I am a Nurse…
I don’t think I ever mentioned that here before.
Today seems like a fitting day because it’s the anniversary of my grandfather’s death and he assisted me tremendously by helping to finance my education. I wouldn’t have been able to do it without his help. I am so very thankful for that.
And for him. And I miss him. And I know he was very proud of me.
I graduated from Loyola University in 1994, so that means this May I will have been a nurse for 20 years…
My first year out of college I worked on a Medical-Surgical unit.
The past 18 years have been spent in the NICU. I’ve been blessed in loving what I do.
In 1997, I wrote an essay for Nurse’s Day. The theme was “Nurses Have the Courage to Care”. I was a young, ideological nurse. But what I wrote, still holds true today.
The Courage to Care
When I was in nursing school, nobody said anything about how hard it would be physically, mentally, and emotionally to be a nurse. No one said anything about the aching back or the sore feet I would have. Nobody told me about how mentally challenged I would be every day and that nothing about my job would ever be routine and, most importantly, they forgot to mention how courageous I would have to be.
Many people ask, “Why would anyone want to be a nurse?” Nurses are, by nature, a caring group of individuals…it is what calls us to this profession. That is the easy part. The hard part is that it
takes a tremendous amount of courage to care for others and give of your self unselfishly and to do what nurses do day after day.
It takes courage to take care of people at their most vulnerable, most human states. It takes courage to face the realities of life, realities that nurses know better than anyone else: that sometimes the world is incredibly unfair, that the human spirit is strong, but sometimes it breaks, and that sometimes, no matter how much high technologic equipment is available, sometimes even babies die.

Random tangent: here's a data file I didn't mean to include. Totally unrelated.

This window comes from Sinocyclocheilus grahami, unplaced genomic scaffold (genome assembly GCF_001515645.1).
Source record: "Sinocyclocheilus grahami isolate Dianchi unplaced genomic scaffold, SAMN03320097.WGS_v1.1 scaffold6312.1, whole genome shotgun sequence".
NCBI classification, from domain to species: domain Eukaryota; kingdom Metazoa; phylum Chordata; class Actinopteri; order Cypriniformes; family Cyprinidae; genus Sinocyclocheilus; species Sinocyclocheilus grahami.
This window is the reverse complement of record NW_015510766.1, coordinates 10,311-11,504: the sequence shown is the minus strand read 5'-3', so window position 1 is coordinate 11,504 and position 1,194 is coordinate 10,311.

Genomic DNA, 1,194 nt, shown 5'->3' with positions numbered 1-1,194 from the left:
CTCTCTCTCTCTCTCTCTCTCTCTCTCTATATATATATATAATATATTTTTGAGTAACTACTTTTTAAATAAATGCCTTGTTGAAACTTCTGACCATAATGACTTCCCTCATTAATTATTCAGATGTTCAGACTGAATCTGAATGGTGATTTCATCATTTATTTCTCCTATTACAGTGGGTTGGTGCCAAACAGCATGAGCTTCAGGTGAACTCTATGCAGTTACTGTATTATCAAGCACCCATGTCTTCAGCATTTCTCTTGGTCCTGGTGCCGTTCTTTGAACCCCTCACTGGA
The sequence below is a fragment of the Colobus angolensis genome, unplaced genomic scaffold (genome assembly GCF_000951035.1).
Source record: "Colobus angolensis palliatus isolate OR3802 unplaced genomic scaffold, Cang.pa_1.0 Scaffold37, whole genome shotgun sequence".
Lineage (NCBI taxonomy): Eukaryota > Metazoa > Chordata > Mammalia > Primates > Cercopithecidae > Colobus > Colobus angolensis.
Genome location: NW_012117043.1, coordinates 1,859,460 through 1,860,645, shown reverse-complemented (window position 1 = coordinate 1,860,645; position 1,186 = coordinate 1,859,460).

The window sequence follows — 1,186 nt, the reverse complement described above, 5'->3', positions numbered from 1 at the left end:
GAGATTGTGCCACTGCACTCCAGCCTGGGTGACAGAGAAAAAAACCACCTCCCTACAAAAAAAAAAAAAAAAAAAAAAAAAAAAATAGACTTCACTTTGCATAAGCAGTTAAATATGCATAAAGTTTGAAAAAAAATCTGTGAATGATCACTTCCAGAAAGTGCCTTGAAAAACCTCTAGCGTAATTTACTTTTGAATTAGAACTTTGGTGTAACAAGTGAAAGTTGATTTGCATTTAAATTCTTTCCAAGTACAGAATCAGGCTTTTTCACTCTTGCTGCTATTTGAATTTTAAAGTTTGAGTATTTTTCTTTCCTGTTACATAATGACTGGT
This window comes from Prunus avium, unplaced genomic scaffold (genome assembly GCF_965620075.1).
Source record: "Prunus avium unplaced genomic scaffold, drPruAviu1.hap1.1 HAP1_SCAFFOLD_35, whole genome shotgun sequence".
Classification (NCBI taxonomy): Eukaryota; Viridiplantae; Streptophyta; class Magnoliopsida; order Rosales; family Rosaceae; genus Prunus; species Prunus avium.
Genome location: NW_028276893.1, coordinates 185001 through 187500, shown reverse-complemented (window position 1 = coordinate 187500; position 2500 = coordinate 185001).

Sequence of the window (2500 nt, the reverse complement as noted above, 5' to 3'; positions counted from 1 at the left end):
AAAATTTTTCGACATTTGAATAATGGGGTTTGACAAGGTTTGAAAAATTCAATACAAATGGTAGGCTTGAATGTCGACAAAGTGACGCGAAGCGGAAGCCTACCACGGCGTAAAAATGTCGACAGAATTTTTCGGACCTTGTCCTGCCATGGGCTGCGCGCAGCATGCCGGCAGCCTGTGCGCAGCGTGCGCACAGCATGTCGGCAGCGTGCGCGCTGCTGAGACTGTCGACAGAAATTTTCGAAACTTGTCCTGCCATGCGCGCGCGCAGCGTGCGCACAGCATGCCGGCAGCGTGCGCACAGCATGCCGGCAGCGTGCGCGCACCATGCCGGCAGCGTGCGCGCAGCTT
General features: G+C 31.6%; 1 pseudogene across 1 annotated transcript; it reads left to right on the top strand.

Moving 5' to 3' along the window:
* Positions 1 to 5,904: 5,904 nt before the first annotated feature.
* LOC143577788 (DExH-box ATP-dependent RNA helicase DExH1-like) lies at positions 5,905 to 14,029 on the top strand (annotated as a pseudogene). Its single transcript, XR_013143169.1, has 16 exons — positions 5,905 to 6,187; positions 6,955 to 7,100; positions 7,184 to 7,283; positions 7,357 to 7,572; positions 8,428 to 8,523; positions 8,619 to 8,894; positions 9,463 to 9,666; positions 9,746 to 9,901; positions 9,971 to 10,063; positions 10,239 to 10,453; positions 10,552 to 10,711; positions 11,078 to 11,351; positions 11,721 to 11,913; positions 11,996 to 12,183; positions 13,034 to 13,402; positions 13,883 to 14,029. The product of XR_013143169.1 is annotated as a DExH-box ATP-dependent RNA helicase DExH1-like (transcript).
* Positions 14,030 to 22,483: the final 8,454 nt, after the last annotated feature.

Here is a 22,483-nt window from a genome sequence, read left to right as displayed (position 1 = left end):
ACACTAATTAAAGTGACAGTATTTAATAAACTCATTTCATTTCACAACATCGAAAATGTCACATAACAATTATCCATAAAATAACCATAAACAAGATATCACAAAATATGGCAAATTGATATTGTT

Nurses are the soldiers at the forefront of it all. We are there when life begins and we are there when it ends. We open our hearts to our patients and their families and they forever become a part of us. We see miracles and heartbreak every day, we are in the middle of it, we are real, we are involved. For our patients, we hear their fears, we feel the struggles, and we can taste their pain. We see the best of human nature and the worst. We save lives every day; we grieve over the losses and triumph over the victories. Sometimes we leave our job in tears yet we still keep coming back. No other profession could ask so much of its participants, but nurses, they give of themselves courageously.
I wish to celebrate all nurses for all their strength to care and the courage to keep giving of themselves to their patients and their profession. And when people ask, “How could nurses do what they do?” The answer is simple: they have the courage to care. Copyright 1997
Thank you Dzia Dzia! See you on the other side!